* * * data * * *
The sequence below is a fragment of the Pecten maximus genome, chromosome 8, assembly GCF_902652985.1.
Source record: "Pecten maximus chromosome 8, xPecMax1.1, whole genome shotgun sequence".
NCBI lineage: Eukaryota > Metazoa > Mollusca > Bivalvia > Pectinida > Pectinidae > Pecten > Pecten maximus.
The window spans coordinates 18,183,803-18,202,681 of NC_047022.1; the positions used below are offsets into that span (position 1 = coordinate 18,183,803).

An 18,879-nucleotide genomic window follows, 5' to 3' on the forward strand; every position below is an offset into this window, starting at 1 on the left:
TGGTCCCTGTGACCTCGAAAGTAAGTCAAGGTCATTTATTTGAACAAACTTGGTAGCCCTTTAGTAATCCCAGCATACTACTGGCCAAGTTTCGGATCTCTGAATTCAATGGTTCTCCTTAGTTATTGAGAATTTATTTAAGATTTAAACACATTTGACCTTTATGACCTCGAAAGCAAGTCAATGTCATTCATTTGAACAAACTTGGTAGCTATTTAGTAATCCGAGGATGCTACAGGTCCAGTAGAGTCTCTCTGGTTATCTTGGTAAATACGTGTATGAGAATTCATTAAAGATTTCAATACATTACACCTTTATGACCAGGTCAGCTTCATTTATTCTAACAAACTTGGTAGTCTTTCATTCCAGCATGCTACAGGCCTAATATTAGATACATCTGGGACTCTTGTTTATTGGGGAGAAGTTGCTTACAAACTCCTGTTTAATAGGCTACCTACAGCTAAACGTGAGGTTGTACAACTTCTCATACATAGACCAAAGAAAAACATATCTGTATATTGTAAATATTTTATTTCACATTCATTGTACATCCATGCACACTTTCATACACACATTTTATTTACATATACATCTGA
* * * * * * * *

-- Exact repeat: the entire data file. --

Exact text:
The sequence below is a fragment of the Pecten maximus genome, chromosome 8, assembly GCF_902652985.1.
Source record: "Pecten maximus chromosome 8, xPecMax1.1, whole genome shotgun sequence".
NCBI lineage: Eukaryota > Metazoa > Mollusca > Bivalvia > Pectinida > Pectinidae > Pecten > Pecten maximus.
The window spans coordinates 18,183,803-18,202,681 of NC_047022.1; the positions used below are offsets into that span (position 1 = coordinate 18,183,803).

An 18,879-nucleotide genomic window follows, 5' to 3' on the forward strand; every position below is an offset into this window, starting at 1 on the left:
TGGTCCCTGTGACCTCGAAAGTAAGTCAAGGTCATTTATTTGAACAAACTTGGTAGCCCTTTAGTAATCCCAGCATACTACTGGCCAAGTTTCGGATCTCTGAATTCAATGGTTCTCCTTAGTTATTGAGAATTTATTTAAGATTTAAACACATTTGACCTTTATGACCTCGAAAGCAAGTCAATGTCATTCATTTGAACAAACTTGGTAGCTATTTAGTAATCCGAGGATGCTACAGGTCCAGTAGAGTCTCTCTGGTTATCTTGGTAAATACGTGTATGAGAATTCATTAAAGATTTCAATACATTACACCTTTATGACCAGGTCAGCTTCATTTATTCTAACAAACTTGGTAGTCTTTCATTCCAGCATGCTACAGGCCTAATATTAGATACATCTGGGACTCTTGTTTATTGGGGAGAAGTTGCTTACAAACTCCTGTTTAATAGGCTACCTACAGCTAAACGTGAGGTTGTACAACTTCTCATACATAGACCAAAGAAAAACATATCTGTATATTGTAAATATTTTATTTCACATTCATTGTACATCCATGCACACTTTCATACACACATTTTATTTACATATACATCTGA